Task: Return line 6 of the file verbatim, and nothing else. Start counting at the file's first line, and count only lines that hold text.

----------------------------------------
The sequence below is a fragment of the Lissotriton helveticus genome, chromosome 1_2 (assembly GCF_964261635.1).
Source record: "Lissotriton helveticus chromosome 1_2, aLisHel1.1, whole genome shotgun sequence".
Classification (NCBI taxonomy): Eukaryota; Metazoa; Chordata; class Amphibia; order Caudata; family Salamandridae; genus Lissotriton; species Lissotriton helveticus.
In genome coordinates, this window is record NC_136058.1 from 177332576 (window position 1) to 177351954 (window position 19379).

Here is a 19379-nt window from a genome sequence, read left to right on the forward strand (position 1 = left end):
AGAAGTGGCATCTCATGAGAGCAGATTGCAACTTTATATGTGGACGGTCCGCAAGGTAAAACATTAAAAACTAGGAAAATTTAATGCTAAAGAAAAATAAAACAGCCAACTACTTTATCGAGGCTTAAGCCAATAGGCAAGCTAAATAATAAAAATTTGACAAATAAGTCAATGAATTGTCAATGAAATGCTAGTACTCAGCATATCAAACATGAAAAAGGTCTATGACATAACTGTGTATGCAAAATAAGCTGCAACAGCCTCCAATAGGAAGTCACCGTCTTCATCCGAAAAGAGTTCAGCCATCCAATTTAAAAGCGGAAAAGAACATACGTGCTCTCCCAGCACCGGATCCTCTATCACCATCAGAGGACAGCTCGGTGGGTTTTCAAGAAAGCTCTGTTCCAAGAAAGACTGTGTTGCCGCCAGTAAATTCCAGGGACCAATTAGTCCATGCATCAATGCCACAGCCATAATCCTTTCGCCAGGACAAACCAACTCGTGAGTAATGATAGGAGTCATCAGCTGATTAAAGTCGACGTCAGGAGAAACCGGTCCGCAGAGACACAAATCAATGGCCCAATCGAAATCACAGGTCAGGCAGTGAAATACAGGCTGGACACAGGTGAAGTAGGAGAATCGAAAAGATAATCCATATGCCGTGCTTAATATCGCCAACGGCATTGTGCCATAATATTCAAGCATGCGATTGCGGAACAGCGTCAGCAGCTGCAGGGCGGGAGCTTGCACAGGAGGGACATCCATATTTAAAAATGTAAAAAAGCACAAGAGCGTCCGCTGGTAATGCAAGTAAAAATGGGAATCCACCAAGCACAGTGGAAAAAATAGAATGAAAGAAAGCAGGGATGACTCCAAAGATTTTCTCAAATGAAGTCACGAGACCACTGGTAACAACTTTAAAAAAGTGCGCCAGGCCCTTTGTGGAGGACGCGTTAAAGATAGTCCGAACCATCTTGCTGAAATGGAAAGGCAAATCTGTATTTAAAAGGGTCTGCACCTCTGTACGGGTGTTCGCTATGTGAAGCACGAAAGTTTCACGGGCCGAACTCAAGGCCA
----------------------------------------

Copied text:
AGAAGTGGCATCTCATGAGAGCAGATTGCAACTTTATATGTGGACGGTCCGCAAGGTAAAACATTAAAAACTAGGAAAATTTAATGCTAAAGAAAAATAAAACAGCCAACTACTTTATCGAGGCTTAAGCCAATAGGCAAGCTAAATAATAAAAATTTGACAAATAAGTCAATGAATTGTCAATGAAATGCTAGTACTCAGCATATCAAACATGAAAAAGGTCTATGACATAACTGTGTATGCAAAATAAGCTGCAACAGCCTCCAATAGGAAGTCACCGTCTTCATCCGAAAAGAGTTCAGCCATCCAATTTAAAAGCGGAAAAGAACATACGTGCTCTCCCAGCACCGGATCCTCTATCACCATCAGAGGACAGCTCGGTGGGTTTTCAAGAAAGCTCTGTTCCAAGAAAGACTGTGTTGCCGCCAGTAAATTCCAGGGACCAATTAGTCCATGCATCAATGCCACAGCCATAATCCTTTCGCCAGGACAAACCAACTCGTGAGTAATGATAGGAGTCATCAGCTGATTAAAGTCGACGTCAGGAGAAACCGGTCCGCAGAGACACAAATCAATGGCCCAATCGAAATCACAGGTCAGGCAGTGAAATACAGGCTGGACACAGGTGAAGTAGGAGAATCGAAAAGATAATCCATATGCCGTGCTTAATATCGCCAACGGCATTGTGCCATAATATTCAAGCATGCGATTGCGGAACAGCGTCAGCAGCTGCAGGGCGGGAGCTTGCACAGGAGGGACATCCATATTTAAAAATGTAAAAAAGCACAAGAGCGTCCGCTGGTAATGCAAGTAAAAATGGGAATCCACCAAGCACAGTGGAAAAAATAGAATGAAAGAAAGCAGGGATGACTCCAAAGATTTTCTCAAATGAAGTCACGAGACCACTGGTAACAACTTTAAAAAAGTGCGCCAGGCCCTTTGTGGAGGACGCGTTAAAGATAGTCCGAACCATCTTGCTGAAATGGAAAGGCAAATCTGTATTTAAAAGGGTCTGCACCTCTGTACGGGTGTTCGCTATGTGAAGCACGAAAGTTTCACGGGCCGAACTCAAGGCCA